Wed, Jul 31, 2019 - Page 3 News List

Gou asked to avoid party division

GREATER GOAL:Wu Den-yih said a party rift might cause the KMT to lose, which would go against Gou’s original intention to improve the nation’s economy

By Ann Maxon  /  Staff reporter

Chinese Nationalist Party (KMT) Chairman Wu Den-yih (吳敦義) on Sunday urged Hon Hai Precision Industry Co founder Terry Gou (郭台銘) not to divide the party, as an internal rift would only benefit President Tsai Ing-wen’s (蔡英文) re-election bid.

Wu made the remarks on the sidelines of the party’s national convention shortly after it formally nominated Kaohsiung Mayor Han Kuo-yu (韓國瑜) as its candidate in next year’s presidential election.

Gou did not attend the convention, despite being invited along with other primary candidates.

The tycoon has not made any public appearance since Han beat him by 17 percentage points in the KMT’s primary earlier this month, stoking rumors that he might launch an independent bid.

According to Gou’s campaign office, he is traveling abroad and plans to return in the middle of next month.

Asked about a petition campaign launched by Gou’s supporters last week to support an independent run for president, Wu said that a rift within the KMT would help Tsai.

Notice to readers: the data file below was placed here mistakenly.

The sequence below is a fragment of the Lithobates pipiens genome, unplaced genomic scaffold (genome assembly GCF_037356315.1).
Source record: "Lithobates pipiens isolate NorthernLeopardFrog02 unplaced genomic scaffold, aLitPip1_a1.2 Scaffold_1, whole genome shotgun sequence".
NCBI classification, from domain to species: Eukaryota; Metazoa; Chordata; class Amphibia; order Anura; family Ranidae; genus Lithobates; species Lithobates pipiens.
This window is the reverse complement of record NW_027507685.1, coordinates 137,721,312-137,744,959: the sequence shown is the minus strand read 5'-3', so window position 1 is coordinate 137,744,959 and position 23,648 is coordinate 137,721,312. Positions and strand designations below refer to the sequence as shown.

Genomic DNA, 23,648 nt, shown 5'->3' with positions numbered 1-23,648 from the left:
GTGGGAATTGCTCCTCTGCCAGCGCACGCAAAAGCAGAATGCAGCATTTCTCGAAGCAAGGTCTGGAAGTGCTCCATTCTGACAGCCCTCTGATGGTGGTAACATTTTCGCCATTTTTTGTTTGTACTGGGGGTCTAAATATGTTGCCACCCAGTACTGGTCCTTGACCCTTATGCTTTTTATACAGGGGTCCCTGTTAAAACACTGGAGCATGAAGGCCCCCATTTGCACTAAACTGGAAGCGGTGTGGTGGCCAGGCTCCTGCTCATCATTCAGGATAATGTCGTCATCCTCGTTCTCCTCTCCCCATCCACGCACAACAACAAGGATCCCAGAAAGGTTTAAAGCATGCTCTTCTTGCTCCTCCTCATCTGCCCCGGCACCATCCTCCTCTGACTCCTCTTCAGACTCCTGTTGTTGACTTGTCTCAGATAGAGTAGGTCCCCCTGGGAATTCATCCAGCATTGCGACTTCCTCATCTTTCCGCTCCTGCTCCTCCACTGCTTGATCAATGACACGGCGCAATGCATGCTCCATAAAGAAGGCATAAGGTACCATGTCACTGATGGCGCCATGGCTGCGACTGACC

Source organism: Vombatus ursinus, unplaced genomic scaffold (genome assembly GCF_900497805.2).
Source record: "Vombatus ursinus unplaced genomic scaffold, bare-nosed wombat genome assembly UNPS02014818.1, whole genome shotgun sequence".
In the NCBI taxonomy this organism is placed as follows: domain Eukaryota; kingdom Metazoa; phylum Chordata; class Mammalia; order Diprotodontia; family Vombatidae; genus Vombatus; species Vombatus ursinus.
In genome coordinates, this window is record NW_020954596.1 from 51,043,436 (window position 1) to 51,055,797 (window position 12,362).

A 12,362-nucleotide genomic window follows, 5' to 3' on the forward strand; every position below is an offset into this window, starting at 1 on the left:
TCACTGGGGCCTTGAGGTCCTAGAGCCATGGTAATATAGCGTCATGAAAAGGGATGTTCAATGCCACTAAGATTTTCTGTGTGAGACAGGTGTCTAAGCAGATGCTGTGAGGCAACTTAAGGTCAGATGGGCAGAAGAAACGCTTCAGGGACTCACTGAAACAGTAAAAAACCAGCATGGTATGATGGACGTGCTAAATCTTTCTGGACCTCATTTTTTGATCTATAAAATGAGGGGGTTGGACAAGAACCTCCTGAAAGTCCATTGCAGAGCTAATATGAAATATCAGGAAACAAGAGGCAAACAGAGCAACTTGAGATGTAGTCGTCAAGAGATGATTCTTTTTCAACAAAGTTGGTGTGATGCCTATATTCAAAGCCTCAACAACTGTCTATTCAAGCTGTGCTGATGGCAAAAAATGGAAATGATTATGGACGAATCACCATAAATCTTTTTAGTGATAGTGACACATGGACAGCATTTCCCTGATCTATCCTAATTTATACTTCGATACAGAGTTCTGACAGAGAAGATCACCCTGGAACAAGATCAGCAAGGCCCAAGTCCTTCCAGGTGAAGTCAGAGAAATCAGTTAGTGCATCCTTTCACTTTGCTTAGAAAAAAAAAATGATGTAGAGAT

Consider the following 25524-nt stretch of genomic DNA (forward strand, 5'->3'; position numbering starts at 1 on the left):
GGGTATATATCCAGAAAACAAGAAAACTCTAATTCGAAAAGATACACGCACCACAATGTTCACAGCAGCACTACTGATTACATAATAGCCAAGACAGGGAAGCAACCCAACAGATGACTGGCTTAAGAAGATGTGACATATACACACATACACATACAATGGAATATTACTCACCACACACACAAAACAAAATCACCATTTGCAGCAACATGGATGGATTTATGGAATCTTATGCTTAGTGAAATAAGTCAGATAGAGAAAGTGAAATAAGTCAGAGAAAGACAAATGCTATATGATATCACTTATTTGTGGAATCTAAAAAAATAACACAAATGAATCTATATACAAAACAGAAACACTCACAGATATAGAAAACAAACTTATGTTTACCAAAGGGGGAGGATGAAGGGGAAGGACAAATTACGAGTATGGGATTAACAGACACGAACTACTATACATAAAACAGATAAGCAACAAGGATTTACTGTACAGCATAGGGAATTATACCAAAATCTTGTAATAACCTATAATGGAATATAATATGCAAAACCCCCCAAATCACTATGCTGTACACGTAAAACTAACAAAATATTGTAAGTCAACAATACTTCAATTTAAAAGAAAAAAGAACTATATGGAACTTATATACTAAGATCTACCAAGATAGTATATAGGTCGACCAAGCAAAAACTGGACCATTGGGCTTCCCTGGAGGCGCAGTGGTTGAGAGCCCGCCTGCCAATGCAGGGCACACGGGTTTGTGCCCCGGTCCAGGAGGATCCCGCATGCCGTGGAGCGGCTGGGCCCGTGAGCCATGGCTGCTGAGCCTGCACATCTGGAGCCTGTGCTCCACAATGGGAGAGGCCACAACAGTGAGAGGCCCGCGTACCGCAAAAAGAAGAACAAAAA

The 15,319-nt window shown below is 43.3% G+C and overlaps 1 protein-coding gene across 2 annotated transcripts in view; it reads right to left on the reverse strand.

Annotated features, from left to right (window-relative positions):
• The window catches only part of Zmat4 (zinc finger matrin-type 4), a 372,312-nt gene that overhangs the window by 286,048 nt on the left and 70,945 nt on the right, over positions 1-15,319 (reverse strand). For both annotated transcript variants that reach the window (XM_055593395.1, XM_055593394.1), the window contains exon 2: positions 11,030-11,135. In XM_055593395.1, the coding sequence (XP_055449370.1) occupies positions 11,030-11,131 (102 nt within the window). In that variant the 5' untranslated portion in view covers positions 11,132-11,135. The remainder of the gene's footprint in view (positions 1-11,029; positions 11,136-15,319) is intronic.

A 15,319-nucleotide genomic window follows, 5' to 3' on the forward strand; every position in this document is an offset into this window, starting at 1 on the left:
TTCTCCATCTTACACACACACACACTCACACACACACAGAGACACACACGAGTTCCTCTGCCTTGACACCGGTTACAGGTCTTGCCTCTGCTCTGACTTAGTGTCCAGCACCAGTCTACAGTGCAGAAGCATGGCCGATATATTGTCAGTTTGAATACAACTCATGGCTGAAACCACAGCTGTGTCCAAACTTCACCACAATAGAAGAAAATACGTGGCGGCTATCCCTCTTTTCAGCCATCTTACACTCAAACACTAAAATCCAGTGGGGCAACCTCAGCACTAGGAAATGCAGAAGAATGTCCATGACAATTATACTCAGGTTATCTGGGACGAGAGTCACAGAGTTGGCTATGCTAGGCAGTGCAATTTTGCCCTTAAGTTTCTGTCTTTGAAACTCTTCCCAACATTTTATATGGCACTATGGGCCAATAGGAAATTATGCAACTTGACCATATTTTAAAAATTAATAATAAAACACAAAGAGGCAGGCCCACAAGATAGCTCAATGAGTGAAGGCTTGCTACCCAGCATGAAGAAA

“We cannot stop people from launching a petition, but we hope Mr Gou would not divide the KMT for the sake of the party,” he said.

If the KMT loses the opportunity to fix the nation’s economy because of an internal rift, it would go against Gou’s intention to run for president in the first place, he said, adding that improving the economy is Gou’s priority.

“I hope he will hear this advice I am offering from the bottom of my heart and carefully consider the matter,” Wu said.

Asked if he has tried to contact Gou, Wu said that he does not have Gou’s telephone number, but added that he has told many of Gou’s friends that he knows Gou is loyal to the nation and harbors good feelings toward the KMT.

Asked about a rumor that party members have proposed giving Wu a legislator-at-large seat, the chairman said that he has never heard the rumor before.

He has been a legislator for three terms, but was always elected and never assigned an at-large seat, he said, adding that he would carefully consider the suggestion if it is proposed.

Asked if he would like to be the next legislative speaker, Wu said that he has not heard any discussion about it.

Based on past practice, matters concerning the legislator-at-large seats would not be determined until October, Wu said, adding: “There is still time.”

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